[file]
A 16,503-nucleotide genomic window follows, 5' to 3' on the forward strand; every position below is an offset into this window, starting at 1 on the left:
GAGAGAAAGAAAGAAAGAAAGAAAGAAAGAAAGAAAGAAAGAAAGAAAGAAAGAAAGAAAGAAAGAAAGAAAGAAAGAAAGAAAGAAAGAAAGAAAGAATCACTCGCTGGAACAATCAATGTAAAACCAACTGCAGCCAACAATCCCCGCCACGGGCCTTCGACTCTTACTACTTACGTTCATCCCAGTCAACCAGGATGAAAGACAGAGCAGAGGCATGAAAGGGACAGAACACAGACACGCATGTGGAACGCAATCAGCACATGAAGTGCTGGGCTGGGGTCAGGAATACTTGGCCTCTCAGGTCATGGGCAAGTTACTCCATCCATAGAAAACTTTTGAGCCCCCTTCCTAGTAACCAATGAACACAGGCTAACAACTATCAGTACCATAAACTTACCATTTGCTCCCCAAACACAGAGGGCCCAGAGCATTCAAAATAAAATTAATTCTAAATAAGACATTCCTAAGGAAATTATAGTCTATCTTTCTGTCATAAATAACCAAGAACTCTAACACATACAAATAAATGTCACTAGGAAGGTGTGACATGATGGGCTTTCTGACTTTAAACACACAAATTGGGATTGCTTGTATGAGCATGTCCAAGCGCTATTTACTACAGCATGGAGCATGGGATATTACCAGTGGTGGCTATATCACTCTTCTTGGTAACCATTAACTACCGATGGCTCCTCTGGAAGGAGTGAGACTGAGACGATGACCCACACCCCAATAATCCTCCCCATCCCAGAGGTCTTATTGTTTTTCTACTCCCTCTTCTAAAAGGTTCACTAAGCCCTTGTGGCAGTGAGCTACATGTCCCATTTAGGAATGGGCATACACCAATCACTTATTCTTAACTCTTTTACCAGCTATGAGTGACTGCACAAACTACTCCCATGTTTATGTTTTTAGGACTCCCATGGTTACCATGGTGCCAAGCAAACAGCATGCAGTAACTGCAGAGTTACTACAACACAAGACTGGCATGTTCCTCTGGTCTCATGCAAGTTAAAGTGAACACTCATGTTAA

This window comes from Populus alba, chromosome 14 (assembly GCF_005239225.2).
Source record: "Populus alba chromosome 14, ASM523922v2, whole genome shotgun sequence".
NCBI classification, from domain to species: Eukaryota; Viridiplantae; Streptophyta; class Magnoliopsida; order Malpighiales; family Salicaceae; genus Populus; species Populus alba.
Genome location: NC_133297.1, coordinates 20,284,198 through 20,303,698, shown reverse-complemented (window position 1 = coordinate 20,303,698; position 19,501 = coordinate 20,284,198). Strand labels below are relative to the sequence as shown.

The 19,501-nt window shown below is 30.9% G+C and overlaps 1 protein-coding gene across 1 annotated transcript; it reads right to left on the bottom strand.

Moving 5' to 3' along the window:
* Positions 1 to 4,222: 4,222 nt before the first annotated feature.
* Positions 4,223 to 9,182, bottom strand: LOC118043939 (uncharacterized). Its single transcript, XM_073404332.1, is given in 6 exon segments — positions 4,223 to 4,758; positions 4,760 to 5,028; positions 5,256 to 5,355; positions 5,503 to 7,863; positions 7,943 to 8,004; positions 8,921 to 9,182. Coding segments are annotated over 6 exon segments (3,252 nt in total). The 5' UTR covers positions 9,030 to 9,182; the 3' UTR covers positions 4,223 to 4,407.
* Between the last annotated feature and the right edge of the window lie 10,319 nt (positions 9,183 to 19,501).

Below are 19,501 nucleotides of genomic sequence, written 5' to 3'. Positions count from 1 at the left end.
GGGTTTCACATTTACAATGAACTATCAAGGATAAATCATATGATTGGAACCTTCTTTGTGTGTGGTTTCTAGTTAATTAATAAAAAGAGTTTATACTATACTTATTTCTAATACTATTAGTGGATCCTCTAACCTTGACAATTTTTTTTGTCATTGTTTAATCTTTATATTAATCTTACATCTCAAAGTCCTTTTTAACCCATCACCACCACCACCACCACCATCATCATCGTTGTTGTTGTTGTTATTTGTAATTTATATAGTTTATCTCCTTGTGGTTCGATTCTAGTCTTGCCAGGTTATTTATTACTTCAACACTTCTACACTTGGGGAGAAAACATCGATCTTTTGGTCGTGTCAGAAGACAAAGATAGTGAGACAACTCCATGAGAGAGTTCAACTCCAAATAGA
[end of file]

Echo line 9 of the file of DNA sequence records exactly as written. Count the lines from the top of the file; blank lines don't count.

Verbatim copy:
* Positions 1 to 4,222: 4,222 nt before the first annotated feature.